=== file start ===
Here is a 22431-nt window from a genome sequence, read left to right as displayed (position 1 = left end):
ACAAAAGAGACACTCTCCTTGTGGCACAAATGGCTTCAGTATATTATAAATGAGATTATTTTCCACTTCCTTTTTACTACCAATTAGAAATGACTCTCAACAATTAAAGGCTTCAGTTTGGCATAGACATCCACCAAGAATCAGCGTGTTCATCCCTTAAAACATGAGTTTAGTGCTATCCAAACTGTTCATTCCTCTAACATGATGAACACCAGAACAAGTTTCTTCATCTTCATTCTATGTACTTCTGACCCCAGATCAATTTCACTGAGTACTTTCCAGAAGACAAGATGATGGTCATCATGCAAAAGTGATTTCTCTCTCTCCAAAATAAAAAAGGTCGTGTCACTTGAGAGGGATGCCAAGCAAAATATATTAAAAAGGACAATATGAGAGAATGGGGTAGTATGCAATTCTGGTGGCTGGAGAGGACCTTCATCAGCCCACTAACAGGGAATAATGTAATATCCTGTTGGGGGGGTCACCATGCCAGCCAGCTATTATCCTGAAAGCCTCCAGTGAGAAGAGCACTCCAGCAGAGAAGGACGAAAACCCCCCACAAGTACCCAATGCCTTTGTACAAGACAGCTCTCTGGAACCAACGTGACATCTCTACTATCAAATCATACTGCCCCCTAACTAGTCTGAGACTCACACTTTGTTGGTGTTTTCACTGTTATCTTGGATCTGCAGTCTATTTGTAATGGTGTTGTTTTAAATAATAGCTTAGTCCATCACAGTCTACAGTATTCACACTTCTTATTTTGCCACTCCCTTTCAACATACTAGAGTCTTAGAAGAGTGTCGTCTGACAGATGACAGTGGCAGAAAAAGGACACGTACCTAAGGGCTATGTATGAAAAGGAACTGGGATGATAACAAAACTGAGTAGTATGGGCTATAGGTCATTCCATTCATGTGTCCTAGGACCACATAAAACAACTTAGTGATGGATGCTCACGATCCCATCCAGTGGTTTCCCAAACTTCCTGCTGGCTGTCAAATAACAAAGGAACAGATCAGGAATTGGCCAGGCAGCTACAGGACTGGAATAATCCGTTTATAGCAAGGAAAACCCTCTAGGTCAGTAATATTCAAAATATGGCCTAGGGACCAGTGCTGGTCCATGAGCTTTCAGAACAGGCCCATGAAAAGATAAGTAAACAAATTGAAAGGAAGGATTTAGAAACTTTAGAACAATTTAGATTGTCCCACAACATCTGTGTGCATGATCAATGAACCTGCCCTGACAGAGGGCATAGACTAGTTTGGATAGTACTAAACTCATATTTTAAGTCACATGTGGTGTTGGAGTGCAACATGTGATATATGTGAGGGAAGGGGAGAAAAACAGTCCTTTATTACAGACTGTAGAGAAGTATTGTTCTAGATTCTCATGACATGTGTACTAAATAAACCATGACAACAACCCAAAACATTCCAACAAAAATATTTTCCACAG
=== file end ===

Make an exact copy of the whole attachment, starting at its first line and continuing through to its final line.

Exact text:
Here is a 22431-nt window from a genome sequence, read left to right as displayed (position 1 = left end):
ACAAAAGAGACACTCTCCTTGTGGCACAAATGGCTTCAGTATATTATAAATGAGATTATTTTCCACTTCCTTTTTACTACCAATTAGAAATGACTCTCAACAATTAAAGGCTTCAGTTTGGCATAGACATCCACCAAGAATCAGCGTGTTCATCCCTTAAAACATGAGTTTAGTGCTATCCAAACTGTTCATTCCTCTAACATGATGAACACCAGAACAAGTTTCTTCATCTTCATTCTATGTACTTCTGACCCCAGATCAATTTCACTGAGTACTTTCCAGAAGACAAGATGATGGTCATCATGCAAAAGTGATTTCTCTCTCTCCAAAATAAAAAAGGTCGTGTCACTTGAGAGGGATGCCAAGCAAAATATATTAAAAAGGACAATATGAGAGAATGGGGTAGTATGCAATTCTGGTGGCTGGAGAGGACCTTCATCAGCCCACTAACAGGGAATAATGTAATATCCTGTTGGGGGGGTCACCATGCCAGCCAGCTATTATCCTGAAAGCCTCCAGTGAGAAGAGCACTCCAGCAGAGAAGGACGAAAACCCCCCACAAGTACCCAATGCCTTTGTACAAGACAGCTCTCTGGAACCAACGTGACATCTCTACTATCAAATCATACTGCCCCCTAACTAGTCTGAGACTCACACTTTGTTGGTGTTTTCACTGTTATCTTGGATCTGCAGTCTATTTGTAATGGTGTTGTTTTAAATAATAGCTTAGTCCATCACAGTCTACAGTATTCACACTTCTTATTTTGCCACTCCCTTTCAACATACTAGAGTCTTAGAAGAGTGTCGTCTGACAGATGACAGTGGCAGAAAAAGGACACGTACCTAAGGGCTATGTATGAAAAGGAACTGGGATGATAACAAAACTGAGTAGTATGGGCTATAGGTCATTCCATTCATGTGTCCTAGGACCACATAAAACAACTTAGTGATGGATGCTCACGATCCCATCCAGTGGTTTCCCAAACTTCCTGCTGGCTGTCAAATAACAAAGGAACAGATCAGGAATTGGCCAGGCAGCTACAGGACTGGAATAATCCGTTTATAGCAAGGAAAACCCTCTAGGTCAGTAATATTCAAAATATGGCCTAGGGACCAGTGCTGGTCCATGAGCTTTCAGAACAGGCCCATGAAAAGATAAGTAAACAAATTGAAAGGAAGGATTTAGAAACTTTAGAACAATTTAGATTGTCCCACAACATCTGTGTGCATGATCAATGAACCTGCCCTGACAGAGGGCATAGACTAGTTTGGATAGTACTAAACTCATATTTTAAGTCACATGTGGTGTTGGAGTGCAACATGTGATATATGTGAGGGAAGGGGAGAAAAACAGTCCTTTATTACAGACTGTAGAGAAGTATTGTTCTAGATTCTCATGACATGTGTACTAAATAAACCATGACAACAACCCAAAACATTCCAACAAAAATATTTTCCACAG